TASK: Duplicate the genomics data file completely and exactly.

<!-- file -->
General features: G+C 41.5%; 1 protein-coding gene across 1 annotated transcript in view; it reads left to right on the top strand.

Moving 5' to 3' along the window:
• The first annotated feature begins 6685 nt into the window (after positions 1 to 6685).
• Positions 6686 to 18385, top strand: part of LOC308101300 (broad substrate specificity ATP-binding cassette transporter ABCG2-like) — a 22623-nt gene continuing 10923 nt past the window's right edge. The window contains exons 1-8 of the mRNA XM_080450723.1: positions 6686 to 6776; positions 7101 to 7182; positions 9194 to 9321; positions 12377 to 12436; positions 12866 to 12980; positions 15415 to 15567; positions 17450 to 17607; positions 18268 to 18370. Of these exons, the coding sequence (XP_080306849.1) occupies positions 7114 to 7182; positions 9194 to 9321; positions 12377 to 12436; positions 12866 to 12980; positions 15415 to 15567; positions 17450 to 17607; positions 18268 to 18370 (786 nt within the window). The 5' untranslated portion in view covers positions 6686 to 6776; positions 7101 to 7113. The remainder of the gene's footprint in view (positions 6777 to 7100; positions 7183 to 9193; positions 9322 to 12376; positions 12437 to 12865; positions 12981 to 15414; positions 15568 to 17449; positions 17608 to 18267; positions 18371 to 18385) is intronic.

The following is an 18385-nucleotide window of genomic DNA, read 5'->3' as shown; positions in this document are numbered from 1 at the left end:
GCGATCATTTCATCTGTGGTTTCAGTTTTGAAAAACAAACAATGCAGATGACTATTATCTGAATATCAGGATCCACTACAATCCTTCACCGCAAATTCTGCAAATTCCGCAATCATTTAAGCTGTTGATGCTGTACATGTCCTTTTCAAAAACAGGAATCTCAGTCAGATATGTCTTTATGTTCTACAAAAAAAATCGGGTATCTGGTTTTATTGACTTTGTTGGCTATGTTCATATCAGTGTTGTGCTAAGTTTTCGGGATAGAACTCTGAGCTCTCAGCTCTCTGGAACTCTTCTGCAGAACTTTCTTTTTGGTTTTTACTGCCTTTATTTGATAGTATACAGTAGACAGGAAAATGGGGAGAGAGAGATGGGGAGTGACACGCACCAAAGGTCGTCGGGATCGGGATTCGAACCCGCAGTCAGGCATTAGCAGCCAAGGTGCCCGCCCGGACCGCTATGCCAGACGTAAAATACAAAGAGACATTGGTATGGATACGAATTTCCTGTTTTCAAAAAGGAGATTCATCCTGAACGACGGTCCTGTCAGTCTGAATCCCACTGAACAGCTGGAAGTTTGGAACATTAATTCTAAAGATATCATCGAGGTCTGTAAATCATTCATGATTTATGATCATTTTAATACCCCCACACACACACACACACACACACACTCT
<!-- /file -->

General features: G+C 41.5%; 1 protein-coding gene across 1 annotated transcript in view; it reads left to right on the top strand.

Moving 5' to 3' along the window:
• The first annotated feature begins 6685 nt into the window (after positions 1 to 6685).
• Positions 6686 to 18385, top strand: part of LOC308101300 (broad substrate specificity ATP-binding cassette transporter ABCG2-like) — a 22623-nt gene continuing 10923 nt past the window's right edge. The window contains exons 1-8 of the mRNA XM_080450723.1: positions 6686 to 6776; positions 7101 to 7182; positions 9194 to 9321; positions 12377 to 12436; positions 12866 to 12980; positions 15415 to 15567; positions 17450 to 17607; positions 18268 to 18370. Of these exons, the coding sequence (XP_080306849.1) occupies positions 7114 to 7182; positions 9194 to 9321; positions 12377 to 12436; positions 12866 to 12980; positions 15415 to 15567; positions 17450 to 17607; positions 18268 to 18370 (786 nt within the window). The 5' untranslated portion in view covers positions 6686 to 6776; positions 7101 to 7113. The remainder of the gene's footprint in view (positions 6777 to 7100; positions 7183 to 9193; positions 9322 to 12376; positions 12437 to 12865; positions 12981 to 15414; positions 15568 to 17449; positions 17608 to 18267; positions 18371 to 18385) is intronic.

The following is an 18385-nucleotide window of genomic DNA, read 5'->3' as shown; positions in this document are numbered from 1 at the left end:
GCGATCATTTCATCTGTGGTTTCAGTTTTGAAAAACAAACAATGCAGATGACTATTATCTGAATATCAGGATCCACTACAATCCTTCACCGCAAATTCTGCAAATTCCGCAATCATTTAAGCTGTTGATGCTGTACATGTCCTTTTCAAAAACAGGAATCTCAGTCAGATATGTCTTTATGTTCTACAAAAAAAATCGGGTATCTGGTTTTATTGACTTTGTTGGCTATGTTCATATCAGTGTTGTGCTAAGTTTTCGGGATAGAACTCTGAGCTCTCAGCTCTCTGGAACTCTTCTGCAGAACTTTCTTTTTGGTTTTTACTGCCTTTATTTGATAGTATACAGTAGACAGGAAAATGGGGAGAGAGAGATGGGGAGTGACACGCACCAAAGGTCGTCGGGATCGGGATTCGAACCCGCAGTCAGGCATTAGCAGCCAAGGTGCCCGCCCGGACCGCTATGCCAGACGTAAAATACAAAGAGACATTGGTATGGATACGAATTTCCTGTTTTCAAAAAGGAGATTCATCCTGAACGACGGTCCTGTCAGTCTGAATCCCACTGAACAGCTGGAAGTTTGGAACATTAATTCTAAAGATATCATCGAGGTCTGTAAATCATTCATGATTTATGATCATTTTAATACCCCCACACACACACACACACACACACACTCT